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Persephone book no:

A New System of Domestic Cookery

by Mrs Rundell

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PREFACE BY JANET MORGAN
432pp
ISBN 9781903155745

A New System of Domestic Cookery by Mrs Rundell appeared first in 1806 and was frequently reprinted throughout the nineteenth century. The final edition was in 1893, when Mrs Beeton had been hugely popular for thirty years. It will be for food historians to work out why her book remained in print and Mrs Rundell’s vanished; but the fact is this is the first time Domestic Cookery has been reprinted for over a hundred years. We have used the 1816 edition, and are confident that most people will be able to cook from this book with ease, perhaps not as readily so as with Good Things in England but nevertheless nearly everyone will be able to adapt Mrs Rundell’s suggestions to present-day use with no difficulty.

We first came across her book in Jane Austen’s Cookbook by Maggie Black, since Domestic Cookery is one of the books Jane Austen would have used (had she cooked); our 1816 edition appeared in the same year as Emma. The Cookbook has ten of Mrs Rundell’s recipes: for beef-steak pudding, apple pie, solid syllabubs, apple puffs, salmagundy, oyster loaves, little iced cakes, pigeon pie, orange peel straws in syrup, and rout drop cakes.

We then read about Mrs Rundell in the Guardian – when the John Murray Archive went to the National Library of Scotland there was an article about her because her bestselling cookery book was the foundation for the success of John Murray as a publisher. The new Persephone Preface is by Janet Morgan, a writer and member of the Library Board of Trustees; she explains Mrs Rundell’s interesting but sometimes troubled relationship with the firm of John Murray. Domestic Cookery was, Mrs Rundell said, ‘intended for the conduct of the famillies of the authoress’s own daughters, and for the arrangement of their table, so as to unite a good figure with proper economy...This little work would have been a treasure to herself when she first set out in life, and she therefore hopes it may prove useful to others.’ As well as its extensive and varied list of ‘receipts’, more than a thousand, it addressed multiple daily domestic challenges. ‘To make Paste for Chapped Hands, and which will preserve them smooth by constant use...’; ‘To cement broken China’; ‘To take Stains of any kind out of Linen...’; ‘...To make Flannels keep their colour and not shrink...’; ‘...To dye White gloves a Beautiful Purple...’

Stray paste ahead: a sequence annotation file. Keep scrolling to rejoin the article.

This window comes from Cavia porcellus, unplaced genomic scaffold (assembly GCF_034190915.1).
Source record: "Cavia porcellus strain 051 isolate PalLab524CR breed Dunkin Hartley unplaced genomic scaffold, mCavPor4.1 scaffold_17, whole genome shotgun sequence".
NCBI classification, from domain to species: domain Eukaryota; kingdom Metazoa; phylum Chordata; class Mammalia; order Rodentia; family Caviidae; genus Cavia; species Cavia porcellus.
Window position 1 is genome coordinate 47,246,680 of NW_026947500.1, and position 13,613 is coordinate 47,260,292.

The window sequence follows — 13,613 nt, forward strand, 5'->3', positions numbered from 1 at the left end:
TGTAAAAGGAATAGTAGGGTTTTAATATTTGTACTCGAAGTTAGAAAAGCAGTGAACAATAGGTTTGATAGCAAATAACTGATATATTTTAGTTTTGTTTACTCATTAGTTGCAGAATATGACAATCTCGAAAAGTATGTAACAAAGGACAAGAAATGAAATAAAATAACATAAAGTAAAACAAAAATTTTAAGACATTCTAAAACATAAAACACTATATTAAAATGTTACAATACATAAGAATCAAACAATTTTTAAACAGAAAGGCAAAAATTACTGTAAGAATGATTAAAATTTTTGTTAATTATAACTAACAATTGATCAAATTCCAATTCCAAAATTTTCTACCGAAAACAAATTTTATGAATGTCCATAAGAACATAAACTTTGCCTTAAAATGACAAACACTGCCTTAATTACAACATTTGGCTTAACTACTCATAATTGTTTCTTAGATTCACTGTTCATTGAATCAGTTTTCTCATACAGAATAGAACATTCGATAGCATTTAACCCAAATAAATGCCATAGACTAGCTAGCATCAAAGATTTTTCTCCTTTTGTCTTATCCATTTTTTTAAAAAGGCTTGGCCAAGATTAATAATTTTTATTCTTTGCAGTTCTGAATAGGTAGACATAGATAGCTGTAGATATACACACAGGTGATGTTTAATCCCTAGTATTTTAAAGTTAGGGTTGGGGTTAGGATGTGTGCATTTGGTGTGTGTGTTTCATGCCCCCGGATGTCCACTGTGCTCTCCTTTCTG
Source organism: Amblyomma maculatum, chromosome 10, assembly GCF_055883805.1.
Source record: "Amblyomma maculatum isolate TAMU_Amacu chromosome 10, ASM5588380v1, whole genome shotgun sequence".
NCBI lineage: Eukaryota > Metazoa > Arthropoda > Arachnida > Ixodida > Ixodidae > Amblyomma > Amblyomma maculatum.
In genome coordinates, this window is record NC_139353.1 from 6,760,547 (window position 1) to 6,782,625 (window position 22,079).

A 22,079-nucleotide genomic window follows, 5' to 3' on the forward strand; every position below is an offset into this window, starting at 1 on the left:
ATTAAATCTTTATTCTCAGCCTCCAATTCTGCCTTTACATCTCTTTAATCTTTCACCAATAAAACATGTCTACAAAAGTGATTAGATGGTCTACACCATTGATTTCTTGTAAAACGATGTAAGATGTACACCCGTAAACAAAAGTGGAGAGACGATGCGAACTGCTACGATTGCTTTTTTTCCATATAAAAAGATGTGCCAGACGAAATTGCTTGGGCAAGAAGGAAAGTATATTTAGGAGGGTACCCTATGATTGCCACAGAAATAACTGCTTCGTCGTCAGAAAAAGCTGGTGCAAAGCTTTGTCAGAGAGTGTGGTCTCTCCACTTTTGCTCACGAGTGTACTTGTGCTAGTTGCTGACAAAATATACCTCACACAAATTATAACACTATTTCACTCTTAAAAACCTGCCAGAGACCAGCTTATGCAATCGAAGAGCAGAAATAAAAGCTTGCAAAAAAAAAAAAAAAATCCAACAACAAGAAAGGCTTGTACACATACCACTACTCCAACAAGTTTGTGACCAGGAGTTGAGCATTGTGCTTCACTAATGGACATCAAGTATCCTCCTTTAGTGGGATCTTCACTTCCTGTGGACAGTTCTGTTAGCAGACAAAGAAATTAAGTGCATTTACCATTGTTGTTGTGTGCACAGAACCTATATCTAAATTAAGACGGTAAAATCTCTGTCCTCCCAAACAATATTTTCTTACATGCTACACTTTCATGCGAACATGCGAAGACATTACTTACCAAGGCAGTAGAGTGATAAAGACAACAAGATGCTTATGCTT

And, Janet Morgan continues: ‘Daily life in the nineteenth century had a long agenda: “To make Pot Pourri; an excellent Water to prevent hair from falling off, and to thicken it [a mixture of unadulterated honey, tendrils of vines and rosemary-tops]; Black Ink; Fine Blacking for Shoes. Evidently Mrs Rundell did not keep to her morning room, marking up menus submitted by Cook, but was pleasurably engaged in growing, harvesting, and buying food. She reared her own hens in yards and poultry-houses built to her specification. Roosting arrangements and systems for deterring foxes and other predators were described. If the hens did not lay (she had a prescription to encourage them), she knew how to choose eggs at the market: “Put the large end of the egg to your tongue; if it feels warm it is new.” Butter, too, is best from home but, if none can be made there, she knew how to test the offerings at the butter-stall: “Put a knife into the butter if salt, and smell it when drawn out....” Tasting butter sold from barrels needs special persistence: “Being made at different times, the layers in casks will vary greatly; and you will not easily come at the goodness but by unhooping the cask, and trying it between the staves.” The dairyman surely forgives this customer, who, having dismantled his barrels, finds joy in the contents: “Fresh butter ought to smell like a nosegay.”’

Interestingly, Mrs Rundell’s book was also a bestseller in the United States (and has now been scanned in by Google): from 1806-44 there were fifteen American editions. And in that time there were sixty-seven English reprints, an astonishing number; which makes it even more inexplicable that Domestic Cookery vanished in the twentieth century. We are confident, however, that nearly two hundred years on Persephone readers will find it both useful and entertaining, as well as being a work of social history in itself.

Endpaper

A block-printed cotton in Lapis style 1808-15

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